Serendipitously I have been actually photographing something quite dangerous. This plant does not yell Danger, Danger! (Unlike the rattlesnake a few weeks ago). So this potential metaphoric flower appears to have more of a darker potential than I had ever envisioned. Very pretty, but also deadly. cool!

I suspect that photographs of this flower will also be a pretty subtle inclusion in my story, as I am assuming that very few are aware of the danger that this flower and plant present (as I understand, not to be eaten, not even a tiny little bit). Especially when I consider that I had no idea of its exsistance; never hearing of this flower and plant before. Which is unlike the various warnings for poison oak, the close relative to poison ivy, which is common to this southwestern region as well. In retrospect poison oak will make a bad intensely itchy rash, but I don’t think it will kill you. sigh.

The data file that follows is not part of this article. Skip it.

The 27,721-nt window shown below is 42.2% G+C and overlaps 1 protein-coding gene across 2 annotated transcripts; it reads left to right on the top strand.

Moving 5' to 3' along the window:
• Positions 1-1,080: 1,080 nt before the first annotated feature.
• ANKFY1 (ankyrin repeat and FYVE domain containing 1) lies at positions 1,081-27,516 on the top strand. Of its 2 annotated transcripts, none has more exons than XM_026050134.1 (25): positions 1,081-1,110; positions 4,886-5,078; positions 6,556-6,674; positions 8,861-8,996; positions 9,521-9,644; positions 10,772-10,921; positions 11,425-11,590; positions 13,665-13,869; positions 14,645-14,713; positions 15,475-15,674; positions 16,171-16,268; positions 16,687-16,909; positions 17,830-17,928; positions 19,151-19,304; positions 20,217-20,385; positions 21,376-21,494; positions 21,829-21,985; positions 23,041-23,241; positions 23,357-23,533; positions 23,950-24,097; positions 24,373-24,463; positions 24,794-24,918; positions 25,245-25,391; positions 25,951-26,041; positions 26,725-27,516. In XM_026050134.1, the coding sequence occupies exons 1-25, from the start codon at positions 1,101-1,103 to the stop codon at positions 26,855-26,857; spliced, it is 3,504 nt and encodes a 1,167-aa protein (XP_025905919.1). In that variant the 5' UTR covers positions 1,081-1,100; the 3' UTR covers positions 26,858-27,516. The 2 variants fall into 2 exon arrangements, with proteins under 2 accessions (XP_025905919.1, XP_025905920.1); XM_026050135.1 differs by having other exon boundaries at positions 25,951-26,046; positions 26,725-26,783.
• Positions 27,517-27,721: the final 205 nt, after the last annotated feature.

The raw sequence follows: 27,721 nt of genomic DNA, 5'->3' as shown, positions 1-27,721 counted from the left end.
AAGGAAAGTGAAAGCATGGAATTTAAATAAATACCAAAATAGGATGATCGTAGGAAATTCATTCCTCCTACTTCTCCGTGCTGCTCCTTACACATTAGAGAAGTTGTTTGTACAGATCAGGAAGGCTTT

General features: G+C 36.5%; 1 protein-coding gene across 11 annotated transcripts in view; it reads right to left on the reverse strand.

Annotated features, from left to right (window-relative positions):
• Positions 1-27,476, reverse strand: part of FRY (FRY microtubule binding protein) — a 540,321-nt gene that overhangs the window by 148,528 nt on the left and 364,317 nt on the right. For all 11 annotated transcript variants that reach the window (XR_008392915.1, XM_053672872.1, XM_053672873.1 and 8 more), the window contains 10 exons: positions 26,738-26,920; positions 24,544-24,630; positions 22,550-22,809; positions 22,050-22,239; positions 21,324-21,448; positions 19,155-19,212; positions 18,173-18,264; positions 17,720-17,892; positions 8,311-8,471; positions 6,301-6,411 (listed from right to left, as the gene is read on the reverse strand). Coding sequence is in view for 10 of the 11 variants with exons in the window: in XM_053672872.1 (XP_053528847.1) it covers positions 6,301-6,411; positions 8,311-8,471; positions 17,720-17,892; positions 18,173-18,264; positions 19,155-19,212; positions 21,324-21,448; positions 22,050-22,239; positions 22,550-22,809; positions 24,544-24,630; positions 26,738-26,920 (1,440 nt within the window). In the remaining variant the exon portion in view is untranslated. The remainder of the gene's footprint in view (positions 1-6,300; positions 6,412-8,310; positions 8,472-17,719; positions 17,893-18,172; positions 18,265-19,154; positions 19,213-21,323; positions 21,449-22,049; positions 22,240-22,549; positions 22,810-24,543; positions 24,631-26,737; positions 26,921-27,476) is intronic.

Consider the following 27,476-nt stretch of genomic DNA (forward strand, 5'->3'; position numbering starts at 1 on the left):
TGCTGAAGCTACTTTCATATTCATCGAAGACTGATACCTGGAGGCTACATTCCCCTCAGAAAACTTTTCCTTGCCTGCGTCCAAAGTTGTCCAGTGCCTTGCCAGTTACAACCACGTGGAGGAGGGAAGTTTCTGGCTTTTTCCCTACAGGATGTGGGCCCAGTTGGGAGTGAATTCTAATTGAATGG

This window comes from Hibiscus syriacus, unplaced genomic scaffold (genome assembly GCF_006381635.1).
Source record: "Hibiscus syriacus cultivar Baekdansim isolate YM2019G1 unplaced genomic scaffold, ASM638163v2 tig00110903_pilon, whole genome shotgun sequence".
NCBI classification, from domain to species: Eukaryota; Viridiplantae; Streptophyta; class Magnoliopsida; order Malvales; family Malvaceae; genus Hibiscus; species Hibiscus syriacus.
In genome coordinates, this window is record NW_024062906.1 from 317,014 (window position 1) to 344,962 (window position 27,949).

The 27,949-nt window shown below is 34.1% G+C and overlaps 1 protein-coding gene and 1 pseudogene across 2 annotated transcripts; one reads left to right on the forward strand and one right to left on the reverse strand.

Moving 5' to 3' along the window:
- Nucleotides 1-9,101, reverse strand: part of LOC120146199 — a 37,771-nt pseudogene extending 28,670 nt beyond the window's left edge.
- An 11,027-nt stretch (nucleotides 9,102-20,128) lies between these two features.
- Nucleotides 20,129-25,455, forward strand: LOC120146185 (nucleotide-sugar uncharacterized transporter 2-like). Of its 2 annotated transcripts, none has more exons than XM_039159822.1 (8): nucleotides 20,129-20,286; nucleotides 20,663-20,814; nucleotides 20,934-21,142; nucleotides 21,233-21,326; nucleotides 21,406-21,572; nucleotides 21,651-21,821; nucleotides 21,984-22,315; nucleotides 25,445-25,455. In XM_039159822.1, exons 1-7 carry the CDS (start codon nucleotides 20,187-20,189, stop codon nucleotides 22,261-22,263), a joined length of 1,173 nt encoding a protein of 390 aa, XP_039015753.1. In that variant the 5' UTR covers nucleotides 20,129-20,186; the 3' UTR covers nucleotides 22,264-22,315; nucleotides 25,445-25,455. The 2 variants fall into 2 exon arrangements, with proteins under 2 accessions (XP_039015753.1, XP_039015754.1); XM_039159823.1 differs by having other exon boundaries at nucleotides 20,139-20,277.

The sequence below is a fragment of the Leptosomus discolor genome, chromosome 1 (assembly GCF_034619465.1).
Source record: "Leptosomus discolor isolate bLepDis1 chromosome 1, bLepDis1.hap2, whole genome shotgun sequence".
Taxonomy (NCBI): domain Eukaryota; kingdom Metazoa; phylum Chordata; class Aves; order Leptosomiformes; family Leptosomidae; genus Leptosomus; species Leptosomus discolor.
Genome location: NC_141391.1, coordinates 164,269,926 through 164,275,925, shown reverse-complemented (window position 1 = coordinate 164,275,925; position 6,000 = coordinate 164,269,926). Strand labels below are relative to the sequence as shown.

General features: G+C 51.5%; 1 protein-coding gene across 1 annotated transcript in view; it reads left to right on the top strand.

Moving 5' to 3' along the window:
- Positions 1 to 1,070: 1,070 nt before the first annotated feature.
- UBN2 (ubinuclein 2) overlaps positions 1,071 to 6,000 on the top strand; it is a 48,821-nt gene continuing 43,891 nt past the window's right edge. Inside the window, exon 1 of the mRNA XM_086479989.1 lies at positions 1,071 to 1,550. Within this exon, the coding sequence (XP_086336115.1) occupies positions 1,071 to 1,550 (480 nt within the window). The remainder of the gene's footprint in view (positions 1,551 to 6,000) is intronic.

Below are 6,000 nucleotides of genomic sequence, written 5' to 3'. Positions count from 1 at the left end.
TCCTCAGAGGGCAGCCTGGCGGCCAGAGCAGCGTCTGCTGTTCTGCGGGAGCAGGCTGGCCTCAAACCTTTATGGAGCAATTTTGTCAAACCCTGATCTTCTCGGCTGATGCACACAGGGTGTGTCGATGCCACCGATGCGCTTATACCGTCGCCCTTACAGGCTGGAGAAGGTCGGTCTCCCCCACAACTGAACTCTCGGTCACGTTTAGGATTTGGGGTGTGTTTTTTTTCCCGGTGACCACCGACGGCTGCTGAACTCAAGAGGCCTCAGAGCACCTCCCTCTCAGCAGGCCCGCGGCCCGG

At one point I thought that these strange flowers were actually too pretty for my dark story, but now very happy I persisted in this visual investigation. You never can tell what strange twists just might occur. wonderful!

And I was thinking that I might pick a few of these flowers to place into or adjacent to some of my suspicious sites. Yikes!! Now very happy I did not touch these flowers or plants.

So for my visual narrative will these flowers be potential clues to solve the mystery?

Cheers!

Doug

 

October 10, 2018

Mystery on Trabuco Flats – modifying the project name